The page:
But, that’s enough about the history and background of Red’s Chinese, the Bywater neighborhood, and the fried chicken craze of 2015. Let’s talk about the food!

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Womack’s menu does actually offer a hell of a lot more than just that fried chicken dish that’s been haunting me ever since. But, I’d be lying if I didn’t acknowledge that it’s become their most famous and popular item in their short year and a half existence. The frequently changing menu features an ever-evolving, innovative, bold, flavorful, potent, and often spicy cross-over cuisine that embraces traditional Chinese flavors while pushing their limits and bending them until the snap.

Womack’s experience at Mission Chinese, with explosive fusion dishes like Thrice Cooked Bacon and Kung Pao Pastrami, clearly left an indelible mark on Womack’s style and it shows on the menu at Red’s. To anyone that’s ever dined at Mission Chinese, the influence of Danny Bowien’s experimental kitchen will feel familiar, but things get particularly interesting at this spin-off when Womack seamlessly integrates classic Creole and Cajun techniques and flavors into the mix.

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The Menu

Given that my visit was occurring over a weekend, I was on vacation, and I was in NOLA, brunch cocktails seemed like an extremely fitting and completely inevitable decision. I opted for something called a Red Rita made with Espolon silver tequila, lime, cilantro, and a funky, red, fermented condiment called gochujang commonly used in Korean cooking.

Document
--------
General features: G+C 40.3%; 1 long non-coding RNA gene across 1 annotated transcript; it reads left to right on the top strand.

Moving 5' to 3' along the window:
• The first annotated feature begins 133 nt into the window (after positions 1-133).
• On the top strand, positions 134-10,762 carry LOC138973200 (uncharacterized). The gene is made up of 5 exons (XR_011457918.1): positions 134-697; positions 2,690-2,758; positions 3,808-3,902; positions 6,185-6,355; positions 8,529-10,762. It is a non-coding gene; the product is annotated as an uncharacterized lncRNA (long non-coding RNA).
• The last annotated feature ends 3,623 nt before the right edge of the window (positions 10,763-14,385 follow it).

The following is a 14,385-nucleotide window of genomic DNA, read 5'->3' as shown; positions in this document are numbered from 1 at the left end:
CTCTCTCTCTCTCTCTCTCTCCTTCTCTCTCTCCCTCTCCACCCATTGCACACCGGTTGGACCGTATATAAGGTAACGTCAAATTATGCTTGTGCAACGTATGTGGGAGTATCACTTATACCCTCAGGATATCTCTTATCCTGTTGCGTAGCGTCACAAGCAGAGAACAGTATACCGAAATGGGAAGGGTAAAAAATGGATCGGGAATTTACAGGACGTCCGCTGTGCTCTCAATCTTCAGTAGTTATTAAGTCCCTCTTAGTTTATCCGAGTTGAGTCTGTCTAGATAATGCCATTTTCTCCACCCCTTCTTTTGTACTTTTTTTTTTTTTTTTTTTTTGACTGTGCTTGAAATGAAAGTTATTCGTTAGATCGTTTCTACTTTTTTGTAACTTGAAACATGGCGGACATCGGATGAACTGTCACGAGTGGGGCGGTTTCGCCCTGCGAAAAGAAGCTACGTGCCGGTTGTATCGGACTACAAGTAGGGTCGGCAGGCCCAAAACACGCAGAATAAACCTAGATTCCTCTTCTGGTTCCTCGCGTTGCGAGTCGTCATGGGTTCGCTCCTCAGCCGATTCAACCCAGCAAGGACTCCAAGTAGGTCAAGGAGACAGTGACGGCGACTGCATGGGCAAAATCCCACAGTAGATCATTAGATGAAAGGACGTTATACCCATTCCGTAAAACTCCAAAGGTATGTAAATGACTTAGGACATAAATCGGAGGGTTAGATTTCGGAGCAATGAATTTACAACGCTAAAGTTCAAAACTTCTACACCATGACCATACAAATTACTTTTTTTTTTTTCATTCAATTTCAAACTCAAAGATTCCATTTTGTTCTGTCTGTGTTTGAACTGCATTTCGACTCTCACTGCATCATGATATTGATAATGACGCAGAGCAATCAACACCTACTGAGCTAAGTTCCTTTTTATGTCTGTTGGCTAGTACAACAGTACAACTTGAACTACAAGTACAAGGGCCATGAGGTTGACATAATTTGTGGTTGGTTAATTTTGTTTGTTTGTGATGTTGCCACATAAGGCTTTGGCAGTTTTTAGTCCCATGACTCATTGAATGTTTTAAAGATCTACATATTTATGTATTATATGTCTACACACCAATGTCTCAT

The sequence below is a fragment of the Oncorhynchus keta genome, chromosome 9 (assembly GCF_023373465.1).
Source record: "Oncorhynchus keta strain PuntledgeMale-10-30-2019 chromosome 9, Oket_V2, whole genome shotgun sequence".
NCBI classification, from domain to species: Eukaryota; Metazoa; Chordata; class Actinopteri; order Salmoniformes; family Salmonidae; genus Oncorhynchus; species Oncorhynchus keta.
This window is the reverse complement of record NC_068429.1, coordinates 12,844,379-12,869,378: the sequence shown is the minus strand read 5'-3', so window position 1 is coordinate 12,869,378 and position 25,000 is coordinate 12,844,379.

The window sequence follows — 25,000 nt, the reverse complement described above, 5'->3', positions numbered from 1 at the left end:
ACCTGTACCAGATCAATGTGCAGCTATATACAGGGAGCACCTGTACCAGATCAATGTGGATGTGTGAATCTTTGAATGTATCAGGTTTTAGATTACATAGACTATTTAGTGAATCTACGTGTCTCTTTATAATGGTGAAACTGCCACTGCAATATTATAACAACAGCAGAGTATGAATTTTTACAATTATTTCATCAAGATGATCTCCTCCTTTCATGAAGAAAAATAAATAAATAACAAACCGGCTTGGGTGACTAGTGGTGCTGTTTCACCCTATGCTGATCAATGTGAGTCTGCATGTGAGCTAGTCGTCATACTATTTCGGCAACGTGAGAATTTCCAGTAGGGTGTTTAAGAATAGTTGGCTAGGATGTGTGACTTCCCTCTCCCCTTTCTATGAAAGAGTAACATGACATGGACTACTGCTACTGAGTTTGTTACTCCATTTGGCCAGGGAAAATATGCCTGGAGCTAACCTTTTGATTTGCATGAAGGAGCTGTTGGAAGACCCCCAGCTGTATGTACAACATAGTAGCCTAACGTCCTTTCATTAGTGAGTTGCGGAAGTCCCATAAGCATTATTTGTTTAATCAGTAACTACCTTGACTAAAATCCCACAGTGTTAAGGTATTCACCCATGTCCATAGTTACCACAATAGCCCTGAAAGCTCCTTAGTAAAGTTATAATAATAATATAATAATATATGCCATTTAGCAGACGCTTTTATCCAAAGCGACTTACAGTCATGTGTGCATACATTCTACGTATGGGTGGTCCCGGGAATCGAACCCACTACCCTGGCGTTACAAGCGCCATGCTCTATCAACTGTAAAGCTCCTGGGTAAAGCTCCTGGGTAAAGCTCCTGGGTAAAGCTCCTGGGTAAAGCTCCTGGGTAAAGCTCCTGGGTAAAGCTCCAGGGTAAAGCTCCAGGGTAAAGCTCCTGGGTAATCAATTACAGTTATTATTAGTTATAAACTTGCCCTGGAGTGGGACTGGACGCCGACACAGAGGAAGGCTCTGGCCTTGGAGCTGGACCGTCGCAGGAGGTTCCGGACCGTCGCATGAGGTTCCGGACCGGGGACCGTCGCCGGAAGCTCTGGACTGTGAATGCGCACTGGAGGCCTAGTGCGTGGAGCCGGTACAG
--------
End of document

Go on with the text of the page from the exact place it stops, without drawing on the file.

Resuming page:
First reaction: Damn! that’s some bracing heat! That gochujang was really vibrant and definitely dominated the drink, but there was also a strong citrus element that provided some balance and an additional counter-balance came in the form of a well-salted rim. This inventive cocktail had an extremely complex combination of funky flavors — it was also so spicy and so good. I’m all in on this one.

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Red Rita

The other cocktail we tried was called Gin & Cukes. This was a far mellower drink, but not without its innovations and complexities. It was incredibly well-balanced and made for a very smooth drinking experience. However, the standard summery, refreshing cucumber and Hendrick’s gin combo was twisted, transformed, and perverted by adding a spicy and vinegary habanero shrub and aggressively herbal punch of fresh ginger. This added such an amazing boldness and advanced flavor evolution to the ordinarily tame and balanced classic cocktail that I often enjoy. No lie, I could drink these all day.